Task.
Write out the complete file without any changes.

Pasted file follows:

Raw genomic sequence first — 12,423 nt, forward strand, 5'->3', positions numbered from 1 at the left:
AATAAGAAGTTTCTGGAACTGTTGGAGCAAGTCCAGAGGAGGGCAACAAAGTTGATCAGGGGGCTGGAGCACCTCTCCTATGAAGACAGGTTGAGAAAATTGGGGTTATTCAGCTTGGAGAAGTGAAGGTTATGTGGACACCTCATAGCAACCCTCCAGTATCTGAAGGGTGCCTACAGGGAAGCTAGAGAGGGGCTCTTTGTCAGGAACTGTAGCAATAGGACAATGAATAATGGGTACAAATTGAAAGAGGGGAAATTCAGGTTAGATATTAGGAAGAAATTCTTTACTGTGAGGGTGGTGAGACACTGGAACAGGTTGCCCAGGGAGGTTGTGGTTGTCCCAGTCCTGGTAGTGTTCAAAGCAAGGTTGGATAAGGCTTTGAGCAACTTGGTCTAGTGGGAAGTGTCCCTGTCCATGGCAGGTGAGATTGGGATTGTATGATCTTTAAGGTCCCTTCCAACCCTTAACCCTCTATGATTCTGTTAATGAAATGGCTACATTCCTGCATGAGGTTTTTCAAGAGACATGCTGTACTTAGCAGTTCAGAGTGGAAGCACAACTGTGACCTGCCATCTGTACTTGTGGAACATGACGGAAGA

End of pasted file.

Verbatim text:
Raw genomic sequence first — 12,423 nt, forward strand, 5'->3', positions numbered from 1 at the left:
AATAAGAAGTTTCTGGAACTGTTGGAGCAAGTCCAGAGGAGGGCAACAAAGTTGATCAGGGGGCTGGAGCACCTCTCCTATGAAGACAGGTTGAGAAAATTGGGGTTATTCAGCTTGGAGAAGTGAAGGTTATGTGGACACCTCATAGCAACCCTCCAGTATCTGAAGGGTGCCTACAGGGAAGCTAGAGAGGGGCTCTTTGTCAGGAACTGTAGCAATAGGACAATGAATAATGGGTACAAATTGAAAGAGGGGAAATTCAGGTTAGATATTAGGAAGAAATTCTTTACTGTGAGGGTGGTGAGACACTGGAACAGGTTGCCCAGGGAGGTTGTGGTTGTCCCAGTCCTGGTAGTGTTCAAAGCAAGGTTGGATAAGGCTTTGAGCAACTTGGTCTAGTGGGAAGTGTCCCTGTCCATGGCAGGTGAGATTGGGATTGTATGATCTTTAAGGTCCCTTCCAACCCTTAACCCTCTATGATTCTGTTAATGAAATGGCTACATTCCTGCATGAGGTTTTTCAAGAGACATGCTGTACTTAGCAGTTCAGAGTGGAAGCACAACTGTGACCTGCCATCTGTACTTGTGGAACATGACGGAAGA